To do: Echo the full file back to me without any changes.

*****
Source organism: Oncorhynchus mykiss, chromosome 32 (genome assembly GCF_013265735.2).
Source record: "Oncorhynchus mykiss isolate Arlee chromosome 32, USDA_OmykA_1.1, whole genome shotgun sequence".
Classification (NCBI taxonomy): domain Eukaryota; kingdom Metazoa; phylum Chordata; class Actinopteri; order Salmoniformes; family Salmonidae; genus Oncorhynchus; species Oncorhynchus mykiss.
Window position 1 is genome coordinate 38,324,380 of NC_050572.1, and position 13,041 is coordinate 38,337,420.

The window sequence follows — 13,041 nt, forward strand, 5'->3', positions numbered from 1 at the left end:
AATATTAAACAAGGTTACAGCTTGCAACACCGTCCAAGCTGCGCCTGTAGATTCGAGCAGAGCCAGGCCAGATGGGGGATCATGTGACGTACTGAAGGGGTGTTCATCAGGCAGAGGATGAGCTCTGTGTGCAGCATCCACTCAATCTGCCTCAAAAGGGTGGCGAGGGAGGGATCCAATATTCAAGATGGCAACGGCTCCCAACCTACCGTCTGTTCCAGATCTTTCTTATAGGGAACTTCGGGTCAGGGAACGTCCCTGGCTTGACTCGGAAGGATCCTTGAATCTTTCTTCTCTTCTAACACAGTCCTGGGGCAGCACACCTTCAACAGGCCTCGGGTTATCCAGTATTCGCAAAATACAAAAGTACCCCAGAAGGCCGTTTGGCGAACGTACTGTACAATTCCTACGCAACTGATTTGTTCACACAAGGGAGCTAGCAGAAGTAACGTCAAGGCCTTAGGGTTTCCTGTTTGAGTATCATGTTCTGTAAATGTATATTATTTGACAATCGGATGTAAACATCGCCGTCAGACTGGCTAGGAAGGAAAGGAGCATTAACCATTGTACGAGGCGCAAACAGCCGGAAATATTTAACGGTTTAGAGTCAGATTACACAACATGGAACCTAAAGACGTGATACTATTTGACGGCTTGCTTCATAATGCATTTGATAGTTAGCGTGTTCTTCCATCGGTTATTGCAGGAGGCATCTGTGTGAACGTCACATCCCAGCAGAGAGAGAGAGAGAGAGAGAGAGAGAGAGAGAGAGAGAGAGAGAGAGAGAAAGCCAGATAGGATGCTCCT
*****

Source organism: Oncorhynchus mykiss, chromosome 32 (genome assembly GCF_013265735.2).
Source record: "Oncorhynchus mykiss isolate Arlee chromosome 32, USDA_OmykA_1.1, whole genome shotgun sequence".
Classification (NCBI taxonomy): domain Eukaryota; kingdom Metazoa; phylum Chordata; class Actinopteri; order Salmoniformes; family Salmonidae; genus Oncorhynchus; species Oncorhynchus mykiss.
Window position 1 is genome coordinate 38,324,380 of NC_050572.1, and position 13,041 is coordinate 38,337,420.

The window sequence follows — 13,041 nt, forward strand, 5'->3', positions numbered from 1 at the left end:
AATATTAAACAAGGTTACAGCTTGCAACACCGTCCAAGCTGCGCCTGTAGATTCGAGCAGAGCCAGGCCAGATGGGGGATCATGTGACGTACTGAAGGGGTGTTCATCAGGCAGAGGATGAGCTCTGTGTGCAGCATCCACTCAATCTGCCTCAAAAGGGTGGCGAGGGAGGGATCCAATATTCAAGATGGCAACGGCTCCCAACCTACCGTCTGTTCCAGATCTTTCTTATAGGGAACTTCGGGTCAGGGAACGTCCCTGGCTTGACTCGGAAGGATCCTTGAATCTTTCTTCTCTTCTAACACAGTCCTGGGGCAGCACACCTTCAACAGGCCTCGGGTTATCCAGTATTCGCAAAATACAAAAGTACCCCAGAAGGCCGTTTGGCGAACGTACTGTACAATTCCTACGCAACTGATTTGTTCACACAAGGGAGCTAGCAGAAGTAACGTCAAGGCCTTAGGGTTTCCTGTTTGAGTATCATGTTCTGTAAATGTATATTATTTGACAATCGGATGTAAACATCGCCGTCAGACTGGCTAGGAAGGAAAGGAGCATTAACCATTGTACGAGGCGCAAACAGCCGGAAATATTTAACGGTTTAGAGTCAGATTACACAACATGGAACCTAAAGACGTGATACTATTTGACGGCTTGCTTCATAATGCATTTGATAGTTAGCGTGTTCTTCCATCGGTTATTGCAGGAGGCATCTGTGTGAACGTCACATCCCAGCAGAGAGAGAGAGAGAGAGAGAGAGAGAGAGAGAGAGAGAGAGAGAGAGAGAAAGCCAGATAGGATGCTCCT